P101 and BorsadelCredito.it represented Italy during the major European Fintech event. Where the next trends have been traced: open banking, Baas and challenger banks
LendIt Fintech Europe 2018, the biggest European conference in the innovation of financial services, ended in London a few days ago. Among the Italian operators, P101 was there with its invested company BorsadelCredito.it – the Italian pioneer of digital credit to companies, fifth in Europe for market share and third for lending volumes in the last year (Altfi Data).
Digital lending, which means lending to businesses and people, is experiencing exponential growth throughout Europe. AltFi Data shows that by the end of the year UK platforms – which are the oldest and most important ones – will facilitated more than 6 billion Euros in lending, while European ones will help lending 3 billion Euros. The future of digital lending is especially bright in Italy: P2P Lending Italia reports 948.1 million Euros in lending at the end of September 2018 (+23.4% compared to the end of June 2018 and +209% compared to September 2017). Italy is therefore worth one billion Euros, one third of the rest of Continental Europe.
And in Italy, as well as in Europe, digital lending is marking a change of pace in terms of quality, too. Some of the future trends have been identified at LendIt. Here we provide a summary of them:
- Strong market players are emerging. They will be the centres of gravity of future consolidation, which will develop horizontally (with merger operations between players) and vertically (banks or software companies buying digital lenders). Kpmg writes that, overall, European Fintech funding experienced a great leap forward in the first half of 2018, driven by major M&A deals, including the acquisition of WorldPay by Vantiv for $12.8 billion and that of iZettle by PayPal for $5.2 billion. The average deal size in Europe increased from 23.7 million Euros in 2017 to 60.4 million Euros in 2018. This is the sign of a mature market. In terms of vertical aggregations, according to CB Insights, from 2013 to 2017, $118 billion were invested by world banks into Fintech. Among the biggest investors are Goldman Sachs ($37 billion) CitiBank ($25 billion) and JPMorgan ($14 billion). In this cases, we are talking about giants, but this kind of evolution affects all banks with different degrees of involvement.
- An innovative open banking model is emerging all over the world. It was born for two reasons: to create greater competition in personal banking and to offer SMEs alternative financing opportunities. The origin of open banking does not lay in the industry but in the institutions, and is marked by the promulgation of two regulations. The first one is the adoption of the PSD2 by the European Parliament in 2015, to promote the use of electronic payments. And then in 2016, the UK’s Competition and Markets Authority (CMA) introducing the obligation for the 9 major British banks to authorize that licensed startups have access to their customers’ data. At LendIt, George Osborne, UK’s former Chancellor of the Exchequer and Treasury Minister from 2010 to 2016, commented that it will be interesting to see how big banks will react. In other words, if they will develop in-house technologies or buy them from innovative companies: in any case, tertium non datur, they will all have to accept some form of cooperation with Fintech.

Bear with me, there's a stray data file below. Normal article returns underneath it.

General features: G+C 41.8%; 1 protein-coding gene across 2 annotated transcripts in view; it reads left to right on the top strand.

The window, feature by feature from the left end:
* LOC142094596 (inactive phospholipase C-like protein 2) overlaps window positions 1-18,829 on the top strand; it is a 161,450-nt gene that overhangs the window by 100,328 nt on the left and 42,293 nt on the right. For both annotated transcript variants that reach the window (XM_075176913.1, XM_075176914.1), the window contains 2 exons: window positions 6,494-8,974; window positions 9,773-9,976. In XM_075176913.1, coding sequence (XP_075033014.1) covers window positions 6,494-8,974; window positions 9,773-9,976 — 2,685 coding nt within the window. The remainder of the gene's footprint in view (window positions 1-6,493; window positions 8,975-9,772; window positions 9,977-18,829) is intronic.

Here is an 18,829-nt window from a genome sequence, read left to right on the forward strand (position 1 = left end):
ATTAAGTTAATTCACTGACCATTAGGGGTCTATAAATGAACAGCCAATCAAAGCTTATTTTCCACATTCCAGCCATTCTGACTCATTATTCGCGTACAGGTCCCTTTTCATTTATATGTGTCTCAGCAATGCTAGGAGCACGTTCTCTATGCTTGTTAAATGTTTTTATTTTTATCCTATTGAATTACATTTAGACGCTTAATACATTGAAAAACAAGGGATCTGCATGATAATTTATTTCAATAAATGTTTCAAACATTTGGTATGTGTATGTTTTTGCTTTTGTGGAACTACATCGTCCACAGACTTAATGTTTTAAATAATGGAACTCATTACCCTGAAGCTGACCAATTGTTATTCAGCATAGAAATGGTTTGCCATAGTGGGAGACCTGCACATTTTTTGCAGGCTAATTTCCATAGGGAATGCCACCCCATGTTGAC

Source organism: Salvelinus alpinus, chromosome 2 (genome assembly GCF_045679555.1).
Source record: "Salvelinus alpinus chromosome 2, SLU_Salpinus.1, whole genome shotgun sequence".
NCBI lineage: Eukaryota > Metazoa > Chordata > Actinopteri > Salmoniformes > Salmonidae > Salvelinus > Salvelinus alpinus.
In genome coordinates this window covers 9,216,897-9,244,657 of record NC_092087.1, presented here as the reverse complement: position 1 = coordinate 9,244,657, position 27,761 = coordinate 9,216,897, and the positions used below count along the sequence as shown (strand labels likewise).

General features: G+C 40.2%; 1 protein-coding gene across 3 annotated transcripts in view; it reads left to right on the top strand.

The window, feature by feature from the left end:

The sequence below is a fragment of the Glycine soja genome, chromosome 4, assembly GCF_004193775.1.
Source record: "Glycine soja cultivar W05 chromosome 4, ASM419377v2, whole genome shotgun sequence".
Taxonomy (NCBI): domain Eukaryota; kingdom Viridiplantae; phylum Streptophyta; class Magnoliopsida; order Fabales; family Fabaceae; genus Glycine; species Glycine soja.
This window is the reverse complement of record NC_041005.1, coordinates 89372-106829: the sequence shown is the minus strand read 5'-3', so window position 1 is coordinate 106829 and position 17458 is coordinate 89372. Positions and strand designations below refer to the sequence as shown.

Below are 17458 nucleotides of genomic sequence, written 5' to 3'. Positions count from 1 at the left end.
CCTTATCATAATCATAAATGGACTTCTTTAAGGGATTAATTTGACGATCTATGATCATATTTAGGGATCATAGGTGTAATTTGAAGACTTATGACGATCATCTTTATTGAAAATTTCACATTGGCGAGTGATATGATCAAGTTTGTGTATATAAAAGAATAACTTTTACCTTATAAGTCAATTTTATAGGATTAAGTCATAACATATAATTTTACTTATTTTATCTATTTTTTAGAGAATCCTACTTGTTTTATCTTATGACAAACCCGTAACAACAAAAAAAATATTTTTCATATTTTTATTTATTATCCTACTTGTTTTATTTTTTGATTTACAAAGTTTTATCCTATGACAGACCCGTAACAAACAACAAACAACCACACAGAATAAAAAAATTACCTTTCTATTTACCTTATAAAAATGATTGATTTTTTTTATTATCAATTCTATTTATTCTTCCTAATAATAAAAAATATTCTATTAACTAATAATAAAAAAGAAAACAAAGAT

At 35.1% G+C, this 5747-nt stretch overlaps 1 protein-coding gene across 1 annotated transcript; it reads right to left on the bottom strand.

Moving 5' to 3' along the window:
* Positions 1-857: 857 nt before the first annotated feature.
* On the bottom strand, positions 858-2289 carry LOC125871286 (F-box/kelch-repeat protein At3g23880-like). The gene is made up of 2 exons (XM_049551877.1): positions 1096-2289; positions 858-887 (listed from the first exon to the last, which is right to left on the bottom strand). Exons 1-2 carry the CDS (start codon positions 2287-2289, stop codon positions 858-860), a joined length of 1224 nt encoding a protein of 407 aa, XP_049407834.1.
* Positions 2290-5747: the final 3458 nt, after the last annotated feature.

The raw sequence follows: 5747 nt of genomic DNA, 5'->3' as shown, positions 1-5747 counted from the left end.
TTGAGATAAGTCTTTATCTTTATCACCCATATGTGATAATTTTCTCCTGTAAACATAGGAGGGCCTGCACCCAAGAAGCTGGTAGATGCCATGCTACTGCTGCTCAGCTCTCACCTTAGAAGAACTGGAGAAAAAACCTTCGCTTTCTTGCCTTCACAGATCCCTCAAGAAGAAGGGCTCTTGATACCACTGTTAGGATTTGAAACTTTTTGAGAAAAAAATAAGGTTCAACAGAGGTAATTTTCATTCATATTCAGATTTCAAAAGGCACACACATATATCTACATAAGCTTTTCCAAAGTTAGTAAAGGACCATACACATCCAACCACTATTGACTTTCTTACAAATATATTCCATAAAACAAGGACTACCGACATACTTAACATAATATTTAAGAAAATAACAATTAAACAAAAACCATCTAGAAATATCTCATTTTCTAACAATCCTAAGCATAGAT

- Open banking will give new relevance to APIs: intelligent interfaces allowing data to flow among systems in a controlled and seamless way. The progressive growth of APIs is documented by McKinsey: “in the next 18-24 months banks will have to capitalize on their incumbent benefits: explore data-sharing agreements with Fintech and non-financial services companies, develop an idea of the benefits that Bees can bring to their service model, both by exploiting mandatory third party access and by extending it beyond the legal requirements.”
- Customers themselves are driving this disruption by asking for increasingly friendly, mobile, accessible solutions. Indeed, new realities are aiming to replace traditional banking, which is anchored to old legacies both in cultural terms and in its business and tech models. They are called challenger banks, and are non-traditional institutions such as exclusively digital banks, but also traditional ones that have changed their approach, and those specializing vertically. The best known challenger banks are N26 and Starling Bank. In Italy the first challenger bank is Hype (Banca Sella Group).
- In conclusion, the newest – but equally promising – trend is that of banking as a service: banking will go in the same direction of the IT world, where now it’s typical to pay to use an application without buying it. Banking will be custom-made by the user with a series of plug-and-play apps that can be tailored to suit your business or personal needs, all of which can be accessed via mobile, without space or time limitations.